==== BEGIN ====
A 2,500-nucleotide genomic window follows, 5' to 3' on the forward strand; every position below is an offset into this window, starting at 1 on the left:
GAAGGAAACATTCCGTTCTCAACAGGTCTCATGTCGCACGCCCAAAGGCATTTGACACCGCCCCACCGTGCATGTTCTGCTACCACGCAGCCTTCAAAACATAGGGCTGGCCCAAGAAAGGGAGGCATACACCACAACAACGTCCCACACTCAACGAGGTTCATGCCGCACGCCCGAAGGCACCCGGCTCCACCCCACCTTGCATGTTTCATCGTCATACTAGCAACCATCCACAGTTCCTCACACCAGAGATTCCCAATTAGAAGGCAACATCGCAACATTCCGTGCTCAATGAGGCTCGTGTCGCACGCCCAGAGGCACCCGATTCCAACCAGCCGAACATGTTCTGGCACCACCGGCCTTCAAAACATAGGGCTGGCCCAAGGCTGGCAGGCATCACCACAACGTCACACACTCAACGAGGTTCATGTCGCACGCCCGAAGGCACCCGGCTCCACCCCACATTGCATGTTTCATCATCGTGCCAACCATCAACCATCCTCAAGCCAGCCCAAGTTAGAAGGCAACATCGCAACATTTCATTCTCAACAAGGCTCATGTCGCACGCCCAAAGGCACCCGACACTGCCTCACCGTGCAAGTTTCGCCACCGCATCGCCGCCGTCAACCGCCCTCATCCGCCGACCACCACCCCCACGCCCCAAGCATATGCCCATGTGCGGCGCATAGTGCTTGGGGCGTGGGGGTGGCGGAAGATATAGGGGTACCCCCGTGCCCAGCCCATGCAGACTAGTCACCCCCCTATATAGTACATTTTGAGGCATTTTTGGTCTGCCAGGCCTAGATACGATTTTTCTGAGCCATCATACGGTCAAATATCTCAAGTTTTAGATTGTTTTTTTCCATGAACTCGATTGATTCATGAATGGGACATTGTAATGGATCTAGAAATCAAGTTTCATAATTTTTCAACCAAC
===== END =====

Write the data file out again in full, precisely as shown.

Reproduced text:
A 2,500-nucleotide genomic window follows, 5' to 3' on the forward strand; every position below is an offset into this window, starting at 1 on the left:
GAAGGAAACATTCCGTTCTCAACAGGTCTCATGTCGCACGCCCAAAGGCATTTGACACCGCCCCACCGTGCATGTTCTGCTACCACGCAGCCTTCAAAACATAGGGCTGGCCCAAGAAAGGGAGGCATACACCACAACAACGTCCCACACTCAACGAGGTTCATGCCGCACGCCCGAAGGCACCCGGCTCCACCCCACCTTGCATGTTTCATCGTCATACTAGCAACCATCCACAGTTCCTCACACCAGAGATTCCCAATTAGAAGGCAACATCGCAACATTCCGTGCTCAATGAGGCTCGTGTCGCACGCCCAGAGGCACCCGATTCCAACCAGCCGAACATGTTCTGGCACCACCGGCCTTCAAAACATAGGGCTGGCCCAAGGCTGGCAGGCATCACCACAACGTCACACACTCAACGAGGTTCATGTCGCACGCCCGAAGGCACCCGGCTCCACCCCACATTGCATGTTTCATCATCGTGCCAACCATCAACCATCCTCAAGCCAGCCCAAGTTAGAAGGCAACATCGCAACATTTCATTCTCAACAAGGCTCATGTCGCACGCCCAAAGGCACCCGACACTGCCTCACCGTGCAAGTTTCGCCACCGCATCGCCGCCGTCAACCGCCCTCATCCGCCGACCACCACCCCCACGCCCCAAGCATATGCCCATGTGCGGCGCATAGTGCTTGGGGCGTGGGGGTGGCGGAAGATATAGGGGTACCCCCGTGCCCAGCCCATGCAGACTAGTCACCCCCCTATATAGTACATTTTGAGGCATTTTTGGTCTGCCAGGCCTAGATACGATTTTTCTGAGCCATCATACGGTCAAATATCTCAAGTTTTAGATTGTTTTTTTCCATGAACTCGATTGATTCATGAATGGGACATTGTAATGGATCTAGAAATCAAGTTTCATAATTTTTCAACCAAC